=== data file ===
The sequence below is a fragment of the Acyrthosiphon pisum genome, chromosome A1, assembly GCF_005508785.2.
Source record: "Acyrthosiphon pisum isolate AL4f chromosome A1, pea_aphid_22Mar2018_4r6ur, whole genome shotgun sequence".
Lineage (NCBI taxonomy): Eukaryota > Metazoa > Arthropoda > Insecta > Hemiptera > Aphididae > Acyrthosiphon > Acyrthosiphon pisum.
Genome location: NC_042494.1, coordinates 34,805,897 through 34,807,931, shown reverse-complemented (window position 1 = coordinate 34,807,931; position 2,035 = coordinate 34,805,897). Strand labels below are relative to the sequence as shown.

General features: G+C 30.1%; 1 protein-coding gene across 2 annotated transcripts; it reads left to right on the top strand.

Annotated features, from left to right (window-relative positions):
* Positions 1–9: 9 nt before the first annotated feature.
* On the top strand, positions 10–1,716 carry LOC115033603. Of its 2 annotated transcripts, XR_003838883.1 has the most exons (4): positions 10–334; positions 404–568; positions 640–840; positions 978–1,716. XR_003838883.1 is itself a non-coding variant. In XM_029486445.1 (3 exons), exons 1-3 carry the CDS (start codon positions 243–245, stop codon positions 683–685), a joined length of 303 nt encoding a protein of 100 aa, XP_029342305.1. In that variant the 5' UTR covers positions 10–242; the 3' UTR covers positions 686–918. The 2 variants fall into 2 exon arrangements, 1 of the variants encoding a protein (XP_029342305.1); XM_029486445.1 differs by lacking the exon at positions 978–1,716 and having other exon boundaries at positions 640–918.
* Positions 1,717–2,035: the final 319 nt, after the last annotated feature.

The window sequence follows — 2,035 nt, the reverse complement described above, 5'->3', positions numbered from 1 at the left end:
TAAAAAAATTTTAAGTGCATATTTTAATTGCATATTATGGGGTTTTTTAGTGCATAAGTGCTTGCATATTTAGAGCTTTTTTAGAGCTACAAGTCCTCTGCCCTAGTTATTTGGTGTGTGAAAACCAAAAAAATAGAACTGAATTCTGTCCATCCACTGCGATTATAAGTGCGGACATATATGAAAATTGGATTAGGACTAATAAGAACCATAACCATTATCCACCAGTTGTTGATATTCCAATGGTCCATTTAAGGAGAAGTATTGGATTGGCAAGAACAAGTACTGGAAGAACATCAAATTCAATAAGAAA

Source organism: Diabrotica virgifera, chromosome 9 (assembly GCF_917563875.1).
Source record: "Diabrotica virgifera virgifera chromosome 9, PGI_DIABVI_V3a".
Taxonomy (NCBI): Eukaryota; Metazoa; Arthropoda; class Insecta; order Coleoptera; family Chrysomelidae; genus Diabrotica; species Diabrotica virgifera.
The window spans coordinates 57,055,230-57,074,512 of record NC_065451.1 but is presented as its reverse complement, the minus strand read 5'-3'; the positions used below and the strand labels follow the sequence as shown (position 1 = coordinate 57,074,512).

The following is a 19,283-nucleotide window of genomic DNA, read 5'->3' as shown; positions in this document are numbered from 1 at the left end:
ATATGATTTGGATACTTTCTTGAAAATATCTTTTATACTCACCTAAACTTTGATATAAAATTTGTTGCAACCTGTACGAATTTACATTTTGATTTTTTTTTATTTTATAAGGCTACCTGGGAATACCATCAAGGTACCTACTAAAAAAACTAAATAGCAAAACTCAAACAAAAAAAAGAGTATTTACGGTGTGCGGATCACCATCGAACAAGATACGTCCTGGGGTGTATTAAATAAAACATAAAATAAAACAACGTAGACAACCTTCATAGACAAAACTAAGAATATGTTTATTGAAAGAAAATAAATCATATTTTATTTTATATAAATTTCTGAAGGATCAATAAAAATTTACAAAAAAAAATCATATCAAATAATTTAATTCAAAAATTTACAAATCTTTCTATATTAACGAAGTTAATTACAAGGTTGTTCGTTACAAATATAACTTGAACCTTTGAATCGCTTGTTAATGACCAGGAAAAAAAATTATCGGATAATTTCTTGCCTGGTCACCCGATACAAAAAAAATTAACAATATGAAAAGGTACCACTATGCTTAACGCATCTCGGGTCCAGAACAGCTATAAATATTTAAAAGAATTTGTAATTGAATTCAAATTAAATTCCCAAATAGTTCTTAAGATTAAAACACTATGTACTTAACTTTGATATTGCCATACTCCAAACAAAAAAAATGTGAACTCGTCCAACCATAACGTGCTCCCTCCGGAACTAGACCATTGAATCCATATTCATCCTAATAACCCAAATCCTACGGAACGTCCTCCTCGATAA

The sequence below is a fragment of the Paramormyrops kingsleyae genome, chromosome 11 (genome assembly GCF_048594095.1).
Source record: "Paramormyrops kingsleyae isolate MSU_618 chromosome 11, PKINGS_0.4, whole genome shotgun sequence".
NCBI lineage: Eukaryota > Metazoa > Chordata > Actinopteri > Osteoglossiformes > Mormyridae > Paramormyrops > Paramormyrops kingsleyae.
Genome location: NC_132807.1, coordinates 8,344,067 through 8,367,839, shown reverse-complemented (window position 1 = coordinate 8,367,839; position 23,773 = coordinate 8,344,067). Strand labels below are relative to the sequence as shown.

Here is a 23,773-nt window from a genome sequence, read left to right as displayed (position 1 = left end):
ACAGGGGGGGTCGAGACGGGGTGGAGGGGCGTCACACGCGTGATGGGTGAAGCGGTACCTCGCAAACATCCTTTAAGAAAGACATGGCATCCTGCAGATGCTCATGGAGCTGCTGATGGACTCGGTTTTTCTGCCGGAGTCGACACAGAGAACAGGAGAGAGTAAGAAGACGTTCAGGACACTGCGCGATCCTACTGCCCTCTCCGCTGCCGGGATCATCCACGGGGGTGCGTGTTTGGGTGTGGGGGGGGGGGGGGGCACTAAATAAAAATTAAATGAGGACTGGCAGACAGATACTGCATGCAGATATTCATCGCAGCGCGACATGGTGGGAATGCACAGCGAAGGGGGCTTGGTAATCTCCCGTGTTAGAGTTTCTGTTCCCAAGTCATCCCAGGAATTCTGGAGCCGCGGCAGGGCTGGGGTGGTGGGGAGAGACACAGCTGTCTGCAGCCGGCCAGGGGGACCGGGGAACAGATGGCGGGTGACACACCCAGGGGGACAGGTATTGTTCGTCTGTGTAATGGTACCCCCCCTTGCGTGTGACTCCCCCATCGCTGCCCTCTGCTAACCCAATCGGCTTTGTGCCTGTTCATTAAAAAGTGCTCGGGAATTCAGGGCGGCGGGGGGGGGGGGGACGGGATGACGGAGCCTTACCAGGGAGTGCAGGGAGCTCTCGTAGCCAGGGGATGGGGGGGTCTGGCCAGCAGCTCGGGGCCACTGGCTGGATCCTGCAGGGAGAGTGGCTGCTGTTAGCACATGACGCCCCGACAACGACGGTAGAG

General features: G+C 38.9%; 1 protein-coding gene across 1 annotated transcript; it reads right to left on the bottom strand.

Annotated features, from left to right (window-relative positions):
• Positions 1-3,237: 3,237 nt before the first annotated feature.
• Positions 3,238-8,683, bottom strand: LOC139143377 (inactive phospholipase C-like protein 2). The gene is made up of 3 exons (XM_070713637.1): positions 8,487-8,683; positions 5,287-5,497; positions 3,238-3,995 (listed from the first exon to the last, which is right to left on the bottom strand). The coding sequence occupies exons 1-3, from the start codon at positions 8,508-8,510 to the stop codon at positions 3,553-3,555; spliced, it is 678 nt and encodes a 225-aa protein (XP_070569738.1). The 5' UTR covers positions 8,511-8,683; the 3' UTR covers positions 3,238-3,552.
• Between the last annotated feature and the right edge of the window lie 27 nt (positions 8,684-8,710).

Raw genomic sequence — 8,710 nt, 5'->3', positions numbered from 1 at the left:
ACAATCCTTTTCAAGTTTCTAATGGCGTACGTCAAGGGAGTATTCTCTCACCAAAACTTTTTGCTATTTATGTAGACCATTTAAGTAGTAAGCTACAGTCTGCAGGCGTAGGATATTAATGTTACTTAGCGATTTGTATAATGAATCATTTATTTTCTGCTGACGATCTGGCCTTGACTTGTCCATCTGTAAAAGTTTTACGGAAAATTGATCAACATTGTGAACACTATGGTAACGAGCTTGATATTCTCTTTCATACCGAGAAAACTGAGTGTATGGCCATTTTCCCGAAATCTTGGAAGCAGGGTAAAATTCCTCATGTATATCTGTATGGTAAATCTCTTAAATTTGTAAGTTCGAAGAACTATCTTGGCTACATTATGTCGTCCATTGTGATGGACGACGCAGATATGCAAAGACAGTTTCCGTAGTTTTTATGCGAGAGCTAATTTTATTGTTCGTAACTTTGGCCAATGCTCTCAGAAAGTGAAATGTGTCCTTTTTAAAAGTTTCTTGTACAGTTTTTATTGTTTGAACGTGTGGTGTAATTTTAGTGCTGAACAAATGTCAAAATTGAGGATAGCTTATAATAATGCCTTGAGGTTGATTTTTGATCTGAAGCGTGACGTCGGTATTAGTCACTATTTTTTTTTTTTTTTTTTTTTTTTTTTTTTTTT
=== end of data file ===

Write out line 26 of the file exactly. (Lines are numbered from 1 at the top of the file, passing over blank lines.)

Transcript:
• Positions 1-3,237: 3,237 nt before the first annotated feature.